The goal for A-A-P is to make it easy to locate, download, and install software. Additionally, it supports making changes to a program and managing different versions that exist in the world, making it useful both for users and for developers. It uses a recipe that is similar to a Makefile, but with many enhancements, such as integrated Python script support, support for Internet access, and version control. An IDE will be provided that integrates your favorite editor, debugger, and other tools.
Access Control Designer is a universal modular tool for visually designing access control policies. The user of this system depicts requirements for the designed security policy in a graphical notation based on a generally accepted security model. The tool will then generate a configuration of security mechanisms, which will be used for the implementation of the security policy. Modularity of the tool will allow users to design security policies for a lot of various environments - systems needed to have access controlled. A pluggable module API allows third-party programmers to provide ACD modules for systems and so allow users to use ACD for designing access control policies for the systems.
Ailurus is an application which tells its users about tricks for enhancing their use of Ubuntu Linux. It puts tricks in tool-tip text and a "Tip of the day" window. It also displays information about the system's BIOS, motherboard, CPU, and battery. It has an interface for changing some GNOME settings. It can install and remove some applications which are not provided in the official Ubuntu apt repository. It can detect the speed of apt mirrors and find the fastest one. It can enable and disable some third party repositories.
AntInstaller is a flexible front end for deploying applications using Ant build files as the engine. It provides a Swing GUI and a command line alternative for situations (such as server deployment) when X is not available. The installer is designed by creating an XML config file that describes the various pages of the installer and the input required from the user. The input is validated and can be dates, directories, options selected from a list, or other structured input. Once the properties are selected, AntInstaller runs and calls the selected targets. Primarily, it is designed for installing Java apps in a user-friendly way, but can be used for anything that requires structured input for Ant scripts.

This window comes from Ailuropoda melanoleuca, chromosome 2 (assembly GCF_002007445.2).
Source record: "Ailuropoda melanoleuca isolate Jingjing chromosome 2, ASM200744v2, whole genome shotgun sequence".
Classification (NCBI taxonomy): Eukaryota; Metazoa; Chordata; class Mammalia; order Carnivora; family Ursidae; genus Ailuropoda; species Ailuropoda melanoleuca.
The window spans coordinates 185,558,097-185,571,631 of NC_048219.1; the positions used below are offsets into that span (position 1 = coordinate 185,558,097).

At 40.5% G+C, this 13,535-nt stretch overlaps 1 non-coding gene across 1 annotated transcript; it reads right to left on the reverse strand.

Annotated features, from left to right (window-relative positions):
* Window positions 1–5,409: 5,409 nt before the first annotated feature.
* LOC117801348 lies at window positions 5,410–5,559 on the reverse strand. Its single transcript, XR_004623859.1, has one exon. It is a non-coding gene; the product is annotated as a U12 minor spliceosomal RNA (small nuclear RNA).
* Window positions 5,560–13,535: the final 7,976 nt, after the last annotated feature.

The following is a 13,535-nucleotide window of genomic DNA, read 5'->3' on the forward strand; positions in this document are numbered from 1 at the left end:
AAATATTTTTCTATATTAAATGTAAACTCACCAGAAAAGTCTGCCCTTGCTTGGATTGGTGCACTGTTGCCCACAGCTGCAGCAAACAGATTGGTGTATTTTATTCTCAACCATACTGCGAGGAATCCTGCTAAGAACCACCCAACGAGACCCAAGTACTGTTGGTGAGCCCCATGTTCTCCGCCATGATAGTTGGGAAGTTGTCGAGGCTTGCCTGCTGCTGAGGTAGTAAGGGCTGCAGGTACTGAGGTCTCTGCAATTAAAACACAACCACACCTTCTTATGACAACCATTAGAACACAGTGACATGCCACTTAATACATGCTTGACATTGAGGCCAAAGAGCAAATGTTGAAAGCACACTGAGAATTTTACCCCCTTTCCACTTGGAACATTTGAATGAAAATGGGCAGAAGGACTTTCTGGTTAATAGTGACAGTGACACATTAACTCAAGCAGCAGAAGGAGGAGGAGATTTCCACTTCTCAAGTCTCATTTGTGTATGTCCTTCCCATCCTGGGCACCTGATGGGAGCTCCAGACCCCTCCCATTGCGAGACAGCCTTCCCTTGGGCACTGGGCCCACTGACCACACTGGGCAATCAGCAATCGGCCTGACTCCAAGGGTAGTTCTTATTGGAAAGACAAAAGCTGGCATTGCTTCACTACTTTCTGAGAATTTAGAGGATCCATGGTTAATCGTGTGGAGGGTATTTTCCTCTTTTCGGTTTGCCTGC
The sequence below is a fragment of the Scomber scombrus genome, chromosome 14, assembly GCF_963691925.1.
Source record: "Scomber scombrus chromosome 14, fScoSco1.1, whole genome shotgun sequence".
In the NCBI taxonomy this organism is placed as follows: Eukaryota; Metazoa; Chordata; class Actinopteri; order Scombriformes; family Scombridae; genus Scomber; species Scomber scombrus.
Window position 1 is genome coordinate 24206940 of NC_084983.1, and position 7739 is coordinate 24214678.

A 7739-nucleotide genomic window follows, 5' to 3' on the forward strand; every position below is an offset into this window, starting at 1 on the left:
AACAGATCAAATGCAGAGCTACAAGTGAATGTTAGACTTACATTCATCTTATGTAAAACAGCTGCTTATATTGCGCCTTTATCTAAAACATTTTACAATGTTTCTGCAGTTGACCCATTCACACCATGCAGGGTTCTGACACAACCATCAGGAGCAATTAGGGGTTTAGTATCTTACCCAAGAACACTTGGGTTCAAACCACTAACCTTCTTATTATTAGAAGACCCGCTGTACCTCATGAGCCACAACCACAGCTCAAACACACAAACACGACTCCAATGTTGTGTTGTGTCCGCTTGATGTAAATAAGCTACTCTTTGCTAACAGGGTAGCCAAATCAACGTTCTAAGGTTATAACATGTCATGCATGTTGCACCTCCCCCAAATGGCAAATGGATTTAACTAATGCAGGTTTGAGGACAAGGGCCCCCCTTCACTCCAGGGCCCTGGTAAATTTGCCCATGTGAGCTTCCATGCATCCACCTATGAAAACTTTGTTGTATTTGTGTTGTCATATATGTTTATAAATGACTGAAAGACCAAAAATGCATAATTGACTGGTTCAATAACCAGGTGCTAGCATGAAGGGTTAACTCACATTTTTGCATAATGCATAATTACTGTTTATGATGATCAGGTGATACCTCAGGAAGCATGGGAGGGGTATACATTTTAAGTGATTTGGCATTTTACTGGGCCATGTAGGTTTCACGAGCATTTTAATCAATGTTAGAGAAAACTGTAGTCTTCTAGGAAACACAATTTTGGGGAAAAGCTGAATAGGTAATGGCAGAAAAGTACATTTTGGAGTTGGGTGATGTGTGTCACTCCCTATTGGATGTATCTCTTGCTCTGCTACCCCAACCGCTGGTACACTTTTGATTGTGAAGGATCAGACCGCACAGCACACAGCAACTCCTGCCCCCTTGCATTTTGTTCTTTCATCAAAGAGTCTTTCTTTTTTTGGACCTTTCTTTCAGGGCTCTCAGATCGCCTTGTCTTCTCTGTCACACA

AnyConfig allows you to load a program's configuration from any imaginable source. It supports using a MySQL table, using text file, and (if applicable) the registry. Entire configurations can be converted to and from a single string. Support for fall-back and fail-over configurations is included, as are utility programs.
Apollo is an open-source developer test skeleton toolkit for Java Web Start/JNLP. It lets you turbo-charge Web Start apps without Web Start to speed up your compile/run/test/debug/goof-off cycle, avoiding the hassle of stuffing, signing, uploading, or downloading your jars every time you rearrange a comma in your source code.
Bcfg2 helps system administrators produce a consistent, reproducible, and verifiable description of their environment, and offers visualization and reporting tools to aid in day-to-day administrative tasks. It is based on an operational model in which the specification can be used to validate and optionally change the state of clients, but in a feature unique to bcfg2 the client's response to the specification can also be used to assess the completeness of the specification. Using this feature, bcfg2 provides an objective measure of how good a job an administrator has done in specifying the configuration of client systems. Bcfg2 is therefore built to help administrators construct an accurate, comprehensive specification. Bcfg2 has been designed from the ground up to support gentle reconciliation between the specification and current client states. It is designed to gracefully cope with manual system modifications. Bcfg2 can also enable the construction of complex change management and deployment strategies.
The CPAN shell (and module) automates or at least simplifies the building and installation of Perl modules and extensions. It includes some primitive searching capabilities and knows how to use Net::FTP, LWP, and certain external download clients to fetch distributions from the Internet. Then it automatically tests and installs them and their dependencies.
CPAN+changelog.pl is a wrapper script for the CPAN Perl module. It adds ChangeLog and BuildLog functionality. A ChangeLog allows an administrator to better decide if and when a module from CPAN should be upgraded. A BuildLog helps answer questions like, "When was module Foo installed?" or, "Were there any warnings when compiling Bar?"